The editing is frenetic at best and the CGI bear is less-than-average, but maybe that's part of the fun where the bear looks like a cartoon rather than something realistic. Strong performances from O'shea Jackson Jr, Alden Ehrenreich, and Ray Liotta are rounded out with terror of the bear that owns the screen anytime it's wreaking havoc. Cocaine Bear is a fun midnight movie under the influence of anything really. Other than that, this is a movie left best to certain sequences of blood and comedy.


Vital Disc Stats: The Blu-ray
Cocaine Bear blows its way to Blu-ray + DVD + Digital Code via Universal. The two discs are housed inside a hard, blue plastic case with an embossed cardboard sleeve. The artwork is a black-and-white image of a bear high on cocaine, roaring into the distance. This is the Maximum Rampage Edition, but there is nothing maximum or rampage-y about it. 

Video Review


Cocaine Bear arrives with a 1080p HD transfer that was digitally shot. The result is something that looks pristine and colorful. The shades of green in the tree leaves surrounding the forest look amazing and give the image some depth. The mix of brown tree bark and dirt looks wonderful as well which contrasts nicely with the blue sky. The wardrobe allows for that added pop of an '80s color palette with hot pinks, yellows, denim, and more. The blood is an epic red that spurts in many places and the black levels of the bear and the darker scenes look inky and rich.

The detail is sharp and vivid as well with great closeups that reveal individual hairs, acne, pores, makeup applications, gory entrails and bone, and some wider shots of the wooded landscape. The bear itself is all CGI and at times can look decent, but most of the time, the CGI rendering is subpar where its hair and face look cartoony and flat. Other than that, the image looks great without any issues with banding or aliasing

Audio Review


This release comes with a DTS-HD 7.1 MA track that is a joy to listen to. Things kick off right away with that famous song, Jane by Starship, from Wet Hot American Summer (a part of Banks' past) that leads into a sequence high in the sky with a coked-out person throwing bags of drugs out the airplane door. The sound effects of harsh wind and the jet engine are wonderful with the right amount of bass. From here, the dialogue is met with ample noises from the forest such as birds, insects, trees rustling, and more in the surround speakers.

When the action ramps up and the bear enters the chat, the low end of the bass kicks into gear with a great rumble that never crosses into rocky territory. Gun blasts, and bear-sized bites all bring a fun and gooey chomp with each sound effect. The waterfall near the end of the film allows for a consistent flow of energy to the sonic landscape. The score and song cues always add to the fun of the film and the dialogue is clean, clear, and easy to follow.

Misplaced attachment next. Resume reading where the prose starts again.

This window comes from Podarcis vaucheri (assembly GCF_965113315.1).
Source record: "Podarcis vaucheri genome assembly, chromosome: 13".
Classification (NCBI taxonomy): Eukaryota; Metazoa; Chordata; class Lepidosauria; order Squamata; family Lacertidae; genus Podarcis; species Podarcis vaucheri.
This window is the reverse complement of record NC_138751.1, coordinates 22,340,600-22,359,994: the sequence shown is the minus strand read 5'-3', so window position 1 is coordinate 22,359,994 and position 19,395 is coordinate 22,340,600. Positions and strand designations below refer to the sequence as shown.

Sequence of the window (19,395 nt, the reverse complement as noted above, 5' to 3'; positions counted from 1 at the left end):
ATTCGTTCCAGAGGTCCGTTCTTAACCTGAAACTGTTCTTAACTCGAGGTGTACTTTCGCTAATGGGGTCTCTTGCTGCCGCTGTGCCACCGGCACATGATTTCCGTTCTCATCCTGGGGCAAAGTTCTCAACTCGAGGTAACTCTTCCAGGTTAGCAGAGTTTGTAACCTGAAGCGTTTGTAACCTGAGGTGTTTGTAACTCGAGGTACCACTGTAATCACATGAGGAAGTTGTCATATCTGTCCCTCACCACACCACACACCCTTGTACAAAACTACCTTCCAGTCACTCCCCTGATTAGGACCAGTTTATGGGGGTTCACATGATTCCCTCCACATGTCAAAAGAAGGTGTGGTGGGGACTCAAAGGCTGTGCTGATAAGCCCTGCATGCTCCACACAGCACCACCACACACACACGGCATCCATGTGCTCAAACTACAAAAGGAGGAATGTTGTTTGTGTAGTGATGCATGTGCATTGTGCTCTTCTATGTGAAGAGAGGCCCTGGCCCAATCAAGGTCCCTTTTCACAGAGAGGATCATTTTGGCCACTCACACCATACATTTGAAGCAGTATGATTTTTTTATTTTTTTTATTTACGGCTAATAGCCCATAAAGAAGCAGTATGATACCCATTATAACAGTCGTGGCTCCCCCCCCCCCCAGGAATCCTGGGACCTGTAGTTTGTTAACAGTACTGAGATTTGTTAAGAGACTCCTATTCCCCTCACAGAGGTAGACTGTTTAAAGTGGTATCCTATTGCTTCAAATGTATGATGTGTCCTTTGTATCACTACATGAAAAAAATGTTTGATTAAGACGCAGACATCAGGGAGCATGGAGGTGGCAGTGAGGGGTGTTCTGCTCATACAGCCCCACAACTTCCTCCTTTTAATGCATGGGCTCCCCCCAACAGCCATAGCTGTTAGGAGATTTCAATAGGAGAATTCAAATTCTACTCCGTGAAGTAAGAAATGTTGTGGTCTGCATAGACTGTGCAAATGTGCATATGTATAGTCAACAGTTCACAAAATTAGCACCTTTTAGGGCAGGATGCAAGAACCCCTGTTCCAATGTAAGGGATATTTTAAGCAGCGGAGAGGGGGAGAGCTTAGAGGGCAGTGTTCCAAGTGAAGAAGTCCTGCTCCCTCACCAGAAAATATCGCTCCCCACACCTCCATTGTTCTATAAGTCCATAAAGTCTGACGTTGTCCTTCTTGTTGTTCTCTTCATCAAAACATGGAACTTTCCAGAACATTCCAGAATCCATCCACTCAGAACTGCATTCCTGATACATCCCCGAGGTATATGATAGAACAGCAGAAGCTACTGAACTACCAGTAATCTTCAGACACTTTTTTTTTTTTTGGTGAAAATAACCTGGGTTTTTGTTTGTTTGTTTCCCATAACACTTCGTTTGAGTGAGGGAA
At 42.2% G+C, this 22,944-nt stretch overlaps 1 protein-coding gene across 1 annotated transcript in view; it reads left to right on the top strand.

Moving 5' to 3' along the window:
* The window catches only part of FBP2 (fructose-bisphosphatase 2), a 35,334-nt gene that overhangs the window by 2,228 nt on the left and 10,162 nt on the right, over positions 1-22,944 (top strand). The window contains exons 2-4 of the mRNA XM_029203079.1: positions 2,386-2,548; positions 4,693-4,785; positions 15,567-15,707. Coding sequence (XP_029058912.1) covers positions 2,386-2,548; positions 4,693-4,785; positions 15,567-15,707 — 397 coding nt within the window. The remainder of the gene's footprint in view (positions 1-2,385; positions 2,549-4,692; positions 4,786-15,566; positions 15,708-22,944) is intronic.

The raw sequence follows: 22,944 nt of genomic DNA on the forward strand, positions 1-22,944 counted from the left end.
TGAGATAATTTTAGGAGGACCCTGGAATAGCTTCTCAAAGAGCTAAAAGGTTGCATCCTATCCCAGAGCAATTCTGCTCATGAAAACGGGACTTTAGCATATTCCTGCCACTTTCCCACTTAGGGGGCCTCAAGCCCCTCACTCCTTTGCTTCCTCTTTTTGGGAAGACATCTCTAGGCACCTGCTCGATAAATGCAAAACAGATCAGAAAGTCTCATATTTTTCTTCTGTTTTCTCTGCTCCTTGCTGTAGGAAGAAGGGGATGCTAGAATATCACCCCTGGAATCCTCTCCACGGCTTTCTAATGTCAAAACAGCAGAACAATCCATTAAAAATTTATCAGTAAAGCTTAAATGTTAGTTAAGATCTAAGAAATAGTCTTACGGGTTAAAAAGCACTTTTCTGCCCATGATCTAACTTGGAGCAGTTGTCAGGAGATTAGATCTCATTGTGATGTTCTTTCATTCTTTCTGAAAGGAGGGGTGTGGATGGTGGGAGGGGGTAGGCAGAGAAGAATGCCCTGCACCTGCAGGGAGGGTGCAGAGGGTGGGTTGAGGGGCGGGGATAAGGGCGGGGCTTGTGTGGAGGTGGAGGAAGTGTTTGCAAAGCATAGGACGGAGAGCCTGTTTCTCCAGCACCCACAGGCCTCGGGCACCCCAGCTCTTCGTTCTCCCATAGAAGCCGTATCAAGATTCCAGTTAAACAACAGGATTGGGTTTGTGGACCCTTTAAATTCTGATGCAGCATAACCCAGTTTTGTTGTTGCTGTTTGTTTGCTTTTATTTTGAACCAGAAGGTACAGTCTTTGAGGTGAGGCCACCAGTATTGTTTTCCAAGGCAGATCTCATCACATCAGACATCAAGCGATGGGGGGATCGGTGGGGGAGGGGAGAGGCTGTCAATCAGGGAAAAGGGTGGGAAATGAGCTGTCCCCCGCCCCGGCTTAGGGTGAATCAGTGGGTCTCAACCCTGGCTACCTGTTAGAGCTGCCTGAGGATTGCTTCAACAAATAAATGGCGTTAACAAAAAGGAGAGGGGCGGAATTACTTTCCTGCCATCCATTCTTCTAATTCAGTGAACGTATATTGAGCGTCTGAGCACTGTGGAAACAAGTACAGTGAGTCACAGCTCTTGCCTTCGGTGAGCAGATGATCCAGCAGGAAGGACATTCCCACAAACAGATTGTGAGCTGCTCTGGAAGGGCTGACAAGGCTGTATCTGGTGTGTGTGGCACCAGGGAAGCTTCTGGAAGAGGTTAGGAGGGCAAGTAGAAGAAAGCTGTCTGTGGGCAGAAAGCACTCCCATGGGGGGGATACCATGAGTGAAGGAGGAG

Special Features


There are about 30 minutes of bonus material included here with an audio commentary, a blooper reel, interviews, behind-the-scenes and more. Each of these segments is too short for any real info to come across, but the enthusiasm and love for the film and comedy are infectious.

  • Audio Commentary - Elizabeth Banks and producer Max Handelman talk about the movie, bringing it to life, the origins, casting, comedy, and gore. It's a decent track worthy of a listen.
  • Alternate Ending (HD, 1 Min.) - Less than one-minute alternate ending that brings the fate of one character back for more. The theatrical ending is far better.
  • Gag Reel (HD, 2 Mins.) - A montage of flubbed lines, missed cues, dancing, and laughter on set.
  • Deleted Scenes (HD, 5 Mins.) - A few scenes that were left on the cutting room floor, most of which are just extended sequences.
  • All Roads Lead To Cokey (HD, 10 Mins.) - A brief EPK type of feature that includes cast and crew interviews, the true story that inspired the film, the performances, characters, and the bear itself. It's too short to get into the fun of it all.
  • Unbearable Bloodbath (HD, 8 Mins.) - A longer look at some of the more gruesome sequences and how they were made, which was a lot of fun.
  • Doing Lines (HD, 4 Mins.) - The cast reads some of the funnier lines from the movie with amplification.

Final Thoughts

Cocaine Bear can be a ton of fun in the right mood - under the influence and late at night with friends. Other than that, this comedy with blood and guts suffers from pacing issues in the first half of the movie. But once it gets going, the absurdity and fun never stop. The 1080p HD image looks clean and wonderful while the DTS-HD 7.1 audio mix sounds excellent. The bonus features are short but show enthusiasm for the movie. Recommended!